On one sheet, the women’s curling semifinals pitted two of the sports heavyweights – Sweden, which has won two gold medals in the past and has made three straight trips to the gold medal game, versus Great Britain, who won the gold in 2002. Those two countries are the only ones besides Canada to have won Olympic gold in curling.
On the other sheet were two teams much more unknown in the sport. Both South Korea and Japan were looking for their first trip to a medal game. Only one other Asian country has ever medaled in women’s curling when China won bronze in 2010. Korea has only competed in one other Olympics in 2014. Japan has competed in every Olympics curling has been contested, but has never finished higher than fifth.
Now, an old favorite will meet with the new surprise No. 1 seed after Sweden defeated Great Britain and Korea defeated Japan to advance to Saturday’s gold medal game.
Semifinal 1 – South Korea 8, Japan 7 (11 ends)
South Korea scored 31 more points than they gave up in nine games of round robin play. They went 7-1, their only loss coming to Japan.
And again, Japan gave EunJung Kim’s team all they could handle.
Japan was down as many as three on two separate occasions, but forced Kim to make mistakes late and send the game to an extra end.
Even though Korea wasn’t able to get the big win they’ve become accustomed to, they found a way to win when it counted, scoring a single point in the 11th for an 8-7 victory.
In the tenth end, Korea faced what should have been an easy hit-and-roll on the hammer. Kim was shooting with 75 percent accuracy on her draws to that point in the game, but seemed concerned with the throw out of her hands. It ended up having too much, just clipping the side of the Japanese stone and bouncing out further than the yellow stone moved. Japan tied the game for the first time in the contest with the stolen point.
Kim faced much the same situation in the 11th, with one Japan stone sitting just outside the button. But this time, instead of going for the takeout, Kim and company decided to simply lay the hammer on the middle of the button. It looked as if the throw may have been too light out of Kim’s hand, and it required all four teammates to sweep, but eventually the stone made it, and sat perfectly in place for the point and the win.
Korea was the highest scoring team in round robin play, and showed off their scoring prowess early, knocking down a hit-and-stay for three points in the first end.
Japan answered in the second, with Satsuki Fujisawa’s hammer throw coming around two Korean stones at the top of the house to score two. The two teams traded single points from there until the fifth end, when Korea again notched two points after Fujisawa got a single takeout, but couldn’t get two, setting up an easy shot for the double by Kim to go up 6-3.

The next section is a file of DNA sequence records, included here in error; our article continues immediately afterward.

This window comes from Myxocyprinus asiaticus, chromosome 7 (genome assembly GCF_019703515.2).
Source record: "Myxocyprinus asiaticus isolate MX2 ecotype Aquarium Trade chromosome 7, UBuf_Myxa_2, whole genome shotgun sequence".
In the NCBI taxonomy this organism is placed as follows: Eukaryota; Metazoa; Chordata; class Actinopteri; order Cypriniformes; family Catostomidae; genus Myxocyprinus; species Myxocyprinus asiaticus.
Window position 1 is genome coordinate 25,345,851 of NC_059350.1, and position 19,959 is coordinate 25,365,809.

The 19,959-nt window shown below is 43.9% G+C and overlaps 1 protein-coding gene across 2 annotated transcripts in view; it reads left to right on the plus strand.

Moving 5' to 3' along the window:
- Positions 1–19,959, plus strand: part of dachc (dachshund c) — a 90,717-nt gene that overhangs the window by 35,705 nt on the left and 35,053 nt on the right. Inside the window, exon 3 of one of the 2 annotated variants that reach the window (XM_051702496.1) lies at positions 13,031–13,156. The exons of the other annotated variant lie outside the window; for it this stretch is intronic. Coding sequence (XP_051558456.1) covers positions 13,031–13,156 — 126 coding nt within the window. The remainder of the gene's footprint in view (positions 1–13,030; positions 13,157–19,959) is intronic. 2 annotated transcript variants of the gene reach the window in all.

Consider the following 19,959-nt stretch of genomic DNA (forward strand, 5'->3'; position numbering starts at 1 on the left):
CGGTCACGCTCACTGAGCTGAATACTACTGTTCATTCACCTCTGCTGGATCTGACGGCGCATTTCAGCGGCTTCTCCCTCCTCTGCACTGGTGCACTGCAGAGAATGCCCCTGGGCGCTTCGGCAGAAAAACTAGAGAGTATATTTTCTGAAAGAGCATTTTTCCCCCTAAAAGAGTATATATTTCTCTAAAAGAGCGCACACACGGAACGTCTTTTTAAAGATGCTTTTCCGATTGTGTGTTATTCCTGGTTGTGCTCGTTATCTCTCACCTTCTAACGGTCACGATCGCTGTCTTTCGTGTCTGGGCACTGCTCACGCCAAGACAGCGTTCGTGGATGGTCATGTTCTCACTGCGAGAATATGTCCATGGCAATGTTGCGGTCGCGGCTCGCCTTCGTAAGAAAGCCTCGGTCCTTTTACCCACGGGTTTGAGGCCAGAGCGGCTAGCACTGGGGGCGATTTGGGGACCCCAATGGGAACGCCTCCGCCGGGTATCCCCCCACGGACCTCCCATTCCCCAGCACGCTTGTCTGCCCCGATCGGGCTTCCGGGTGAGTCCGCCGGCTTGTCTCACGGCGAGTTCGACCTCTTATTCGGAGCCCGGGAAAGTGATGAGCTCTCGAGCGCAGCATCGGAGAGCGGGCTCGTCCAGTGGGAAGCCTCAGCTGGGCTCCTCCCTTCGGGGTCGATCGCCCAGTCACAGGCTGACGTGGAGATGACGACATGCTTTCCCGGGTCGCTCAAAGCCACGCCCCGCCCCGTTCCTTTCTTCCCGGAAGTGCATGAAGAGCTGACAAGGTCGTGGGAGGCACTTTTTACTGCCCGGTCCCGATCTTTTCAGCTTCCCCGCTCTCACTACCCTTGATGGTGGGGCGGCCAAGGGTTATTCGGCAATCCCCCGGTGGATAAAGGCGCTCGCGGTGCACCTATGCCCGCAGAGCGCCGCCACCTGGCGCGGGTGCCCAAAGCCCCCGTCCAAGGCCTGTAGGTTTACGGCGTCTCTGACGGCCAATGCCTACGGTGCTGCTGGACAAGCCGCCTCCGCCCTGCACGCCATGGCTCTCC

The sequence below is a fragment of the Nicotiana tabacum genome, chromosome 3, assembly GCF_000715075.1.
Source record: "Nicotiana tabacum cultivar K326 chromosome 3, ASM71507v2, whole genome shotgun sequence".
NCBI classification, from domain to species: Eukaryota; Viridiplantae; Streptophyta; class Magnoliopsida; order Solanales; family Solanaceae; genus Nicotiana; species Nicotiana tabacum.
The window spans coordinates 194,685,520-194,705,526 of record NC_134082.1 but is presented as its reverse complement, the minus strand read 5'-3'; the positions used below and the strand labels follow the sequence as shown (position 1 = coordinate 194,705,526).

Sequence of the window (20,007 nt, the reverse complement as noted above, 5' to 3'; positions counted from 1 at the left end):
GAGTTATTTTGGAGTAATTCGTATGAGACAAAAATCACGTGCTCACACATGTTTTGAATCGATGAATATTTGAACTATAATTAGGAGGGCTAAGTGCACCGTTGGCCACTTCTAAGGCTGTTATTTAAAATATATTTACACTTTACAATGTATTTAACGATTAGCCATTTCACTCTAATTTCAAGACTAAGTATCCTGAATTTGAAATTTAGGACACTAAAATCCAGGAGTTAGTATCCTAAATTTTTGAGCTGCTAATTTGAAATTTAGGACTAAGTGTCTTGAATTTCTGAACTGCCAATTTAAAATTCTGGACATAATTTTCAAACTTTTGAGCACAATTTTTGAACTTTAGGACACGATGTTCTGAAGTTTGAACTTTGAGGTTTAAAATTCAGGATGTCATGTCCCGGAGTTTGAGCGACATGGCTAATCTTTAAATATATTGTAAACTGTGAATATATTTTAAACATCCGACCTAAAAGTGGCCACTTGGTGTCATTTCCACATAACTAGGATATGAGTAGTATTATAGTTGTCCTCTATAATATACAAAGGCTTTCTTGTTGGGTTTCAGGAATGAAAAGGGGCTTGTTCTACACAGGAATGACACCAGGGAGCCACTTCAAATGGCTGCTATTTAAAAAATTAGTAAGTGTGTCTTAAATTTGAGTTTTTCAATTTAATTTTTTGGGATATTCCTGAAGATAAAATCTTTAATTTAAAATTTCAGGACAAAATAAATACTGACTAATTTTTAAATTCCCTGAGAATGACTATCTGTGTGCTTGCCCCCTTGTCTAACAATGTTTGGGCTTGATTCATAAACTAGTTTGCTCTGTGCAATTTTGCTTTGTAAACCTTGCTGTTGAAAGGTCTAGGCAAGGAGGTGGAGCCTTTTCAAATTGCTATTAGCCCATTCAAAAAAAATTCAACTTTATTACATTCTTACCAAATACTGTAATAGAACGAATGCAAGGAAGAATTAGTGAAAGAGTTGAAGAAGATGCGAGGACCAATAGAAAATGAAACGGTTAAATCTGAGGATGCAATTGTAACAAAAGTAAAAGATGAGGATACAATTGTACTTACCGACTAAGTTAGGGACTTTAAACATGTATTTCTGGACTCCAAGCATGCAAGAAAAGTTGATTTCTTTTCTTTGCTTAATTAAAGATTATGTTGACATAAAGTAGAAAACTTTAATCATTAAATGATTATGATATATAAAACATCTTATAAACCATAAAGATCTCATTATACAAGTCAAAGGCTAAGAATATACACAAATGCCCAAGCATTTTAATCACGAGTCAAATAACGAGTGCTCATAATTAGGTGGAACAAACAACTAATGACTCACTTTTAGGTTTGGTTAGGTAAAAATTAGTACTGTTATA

Korea kept at least a three point lead until the ninth end, when Fujisawa knocked off a perfect hit-and-roll takeout for two to cut the lead to 7-6 heading into the final end.
The amazing run of South Korea in their hometown Games saw them win seven straight to take the No. 1 seed in the semifinals. Now, that run takes them to the gold medal game. Kim and her teammates – YeongMi Kim, SeonYeong Kim, and KyeongAe Kim – could all be seen crying alongside their tearful coaches after making the final point for the win as the crowd erupted in cheers, much like they had done all game and all tournament.
KOR 3 0 1 0 2 0 0 1 0 0 1 – 8
JPN 0 2 0 1 0 1 0 0 2 1 0 – 7
Semifinal 2 – Sweden 10, Great Britain 5
Make it four straight for Sweden’s women, who will return to the gold medal game for a fourth straight Olympics after defeating Great Britain 10-5 Friday morning.
The Swedish team is looking for its first gold medal since 2010. Anna Hasselborg’s team finished third at the 2017 World Championships.
Hasselborg and Eve Muirhead’s squads went back-and-forth early, but ultimately two ends were enough to put the game away for Sweden.
Tied 3-3 after six, Sweden capitalized on a mistake by Muirhead to score two. In the seventh, Sweden lied three in the house, and Muirhead made a massive mistake for Britain, hitting her own guard and stopping before even making it into the house to give Sweden a five point lead with just three ends to play.
The two teams blanked the first end and Sweden scored two with hammer in the second. Great Britain also had a two point end in the fifth. After Hasselborg landed a perfect shot to put a stone in the house, Muirhead, with the help of sweepers Vicki Adams and Lauren Gray, was able to take the stone out for the double to tie the score.
Britain scored another double in the eighth after Sweden’s three point end, but Sweden responded in the ninth by sitting the hammer throw right on the button for another double. Muirhead’s team conceded the final end of play.
SWE 0 2 0 1 0 2 3 0 2 X – 10
GBR 0 0 1 0 2 0 0 2 0 X – 5
Sweden will now play Korea in the gold medal game Saturday night at 7 p.m. EST. Britain and Muirehead will play for a second straight bronze medal Saturday morning at 6 a.m. EST.